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Posted October 31, 2000 | Copyright © The Northern Virginia Daily
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Judge: Bell’s lawyers can hire residue expert
By Laetitia Clayton -- Daily Staff Writer
Seven motions recently filed by the attorneys for Edward N. Bell were discussed Monday in Winchester Circuit Court, exactly one year from the day that Bell was charged with killing city Police Sgt. Ricky L. Timbrook.
Bell, wearing a dark brown sweater and jeans, sat with his attorneys, Jud A. Fischel and Mark B. Williams, both of Warrenton, while Timbrook's parents, his widow Kelly, and other family members sat in the courtroom with city Police Chief Gary W. Reynolds.
Circuit Judge Dennis L. Hupp, who is presiding over the case, ruled in favor of three of the motions, denied one, withheld ruling on two and took one under advisement.
The sustained motions include one seeking to keep spectators from wearing any insignias or tokens during Bell's January trial, a motion for the jury to view the scene of the shooting and one for the defense to hire a gun residue expert. This last motion is in response to state test results that "give rise to suggestions that are incriminating to the defendant," Bell's attorneys have said.
The expert chosen by the defense is John P. Riley, of Illinois, whose fees are $100 per hour for consultation and file and data review, and $1,500 per day for his travel and testimony. Williams said Riley's schedule is free for the trial, which is to begin Jan. 16 and last two weeks.
Williams also supplied Riley's resume, which lists his credentials of 30 years as a special agent with the FBI and 27 of those years as a supervisory agent in the Elemental and Metals Analysis Unit of the FBI Laboratory. Riley has testified in more than 900 trials, most involving examinations of bullet lead and gunshot residue, according to the resume.
Winchester's Commonwealth's Attorney Paul H. Thomson agreed that the defense is entitled to hire its own expert, but said it is the court's decision whether to hire Riley. It was established in an earlier motion that the commonwealth will pay for the defendant's expert. Hupp said the Virginia Supreme Court has ruled that while a defendant is not entitled to an expert on every point, a defendant must be given "necessary tools of a defense."
Hupp asked Williams to try to find an expert who is closer to Winchester in hopes that it will decrease the cost.
"I must consider the expense," Hupp said.
In addition, Hupp said he will set a limit on what the commonwealth will pay for a defense expert at a future date.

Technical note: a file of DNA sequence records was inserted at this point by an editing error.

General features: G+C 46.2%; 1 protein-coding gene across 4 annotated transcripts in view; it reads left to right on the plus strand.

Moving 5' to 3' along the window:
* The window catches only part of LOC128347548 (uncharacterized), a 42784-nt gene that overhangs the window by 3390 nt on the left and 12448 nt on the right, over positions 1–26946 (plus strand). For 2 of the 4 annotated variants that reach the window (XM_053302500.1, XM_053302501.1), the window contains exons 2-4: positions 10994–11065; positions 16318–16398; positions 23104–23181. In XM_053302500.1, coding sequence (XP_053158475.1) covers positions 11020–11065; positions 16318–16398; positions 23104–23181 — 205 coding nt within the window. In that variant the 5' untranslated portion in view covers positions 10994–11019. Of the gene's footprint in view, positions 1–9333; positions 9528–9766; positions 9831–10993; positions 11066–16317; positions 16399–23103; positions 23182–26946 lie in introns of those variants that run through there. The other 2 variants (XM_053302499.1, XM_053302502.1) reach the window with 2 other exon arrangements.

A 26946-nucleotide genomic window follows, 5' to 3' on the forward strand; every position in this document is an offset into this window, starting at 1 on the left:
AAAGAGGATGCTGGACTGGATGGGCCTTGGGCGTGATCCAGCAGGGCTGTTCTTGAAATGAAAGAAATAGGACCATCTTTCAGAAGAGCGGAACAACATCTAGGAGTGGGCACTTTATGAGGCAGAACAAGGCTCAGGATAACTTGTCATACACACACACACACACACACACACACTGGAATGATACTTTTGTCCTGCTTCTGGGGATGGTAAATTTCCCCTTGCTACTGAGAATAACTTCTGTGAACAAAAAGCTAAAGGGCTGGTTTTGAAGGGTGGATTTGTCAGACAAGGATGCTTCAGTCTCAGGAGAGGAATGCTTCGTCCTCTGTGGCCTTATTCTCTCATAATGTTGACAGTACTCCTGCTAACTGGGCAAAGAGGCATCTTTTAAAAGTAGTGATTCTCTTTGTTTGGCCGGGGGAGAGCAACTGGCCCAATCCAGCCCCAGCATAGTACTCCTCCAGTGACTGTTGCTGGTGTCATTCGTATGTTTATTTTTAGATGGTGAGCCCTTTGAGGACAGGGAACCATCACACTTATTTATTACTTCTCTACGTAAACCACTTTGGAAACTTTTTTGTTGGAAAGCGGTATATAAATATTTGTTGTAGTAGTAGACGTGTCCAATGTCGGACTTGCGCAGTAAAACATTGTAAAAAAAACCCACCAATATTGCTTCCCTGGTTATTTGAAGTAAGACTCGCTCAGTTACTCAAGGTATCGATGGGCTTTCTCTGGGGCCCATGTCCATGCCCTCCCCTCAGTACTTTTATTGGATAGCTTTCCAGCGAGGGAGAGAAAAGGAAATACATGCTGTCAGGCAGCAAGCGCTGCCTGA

Regarding the motion that spectators not wear insignias or tokens during the trial, Hupp said, "This is not an election campaign. It's a court of law."
The defense's reasoning for this motion is that some people may want to wear ribbons or similar items in memory of Timbrook, which could evoke sympathy from the jury. Thomson agreed to this motion as long as it applies to "both sides."
Fischel said that "nobody should wear anything of a demonstrative nature," either pro or con, during the trial.
Hupp also agreed to let the jury view the scene of the shooting, with counsel to work out the details at a later date, such as what the jury should and should not see.
Also during the hearing:
• Hupp denied a motion to reconsider the defense’s request for the appointment of an expert witness to testify during the penalty phase of the trial.
• The court discussed selection of a jury and whether the trial should be moved to Staunton or a Staunton jury brought to Winchester. Both attorneys said they think the best option is to bring a Staunton jury to Winchester, but Hupp said he would like to think about it.
"It's gonna be a balancing act either way," he said.
Thomson cited the fact that he has subpoenaed 75 witnesses, a lot of them city police officers, which causes public safety concerns about taking the officers away from their duties if they go to Staunton to testify.
The first choice is still to attempt to get an impartial jury in Winchester, Hupp said.
• Both attorneys agreed that the terms "vileness" and "future dangerousness" will not be used in opening statements at the trial, and will not be discussed until the sentencing phase of the trial. Vileness of a crime or future dangerousness could lead to a sentence of death if the defendant is found guilty. Hupp withheld any ruling on this motion.
• Hupp also withheld ruling on the motion to prohibit consideration of "pre-adjudicated conduct" -- or prior convictions -- on the basis that this motion is premature.
Another hearing was scheduled for Dec. 11 at 2 p.m. where some of these issues will be discussed.
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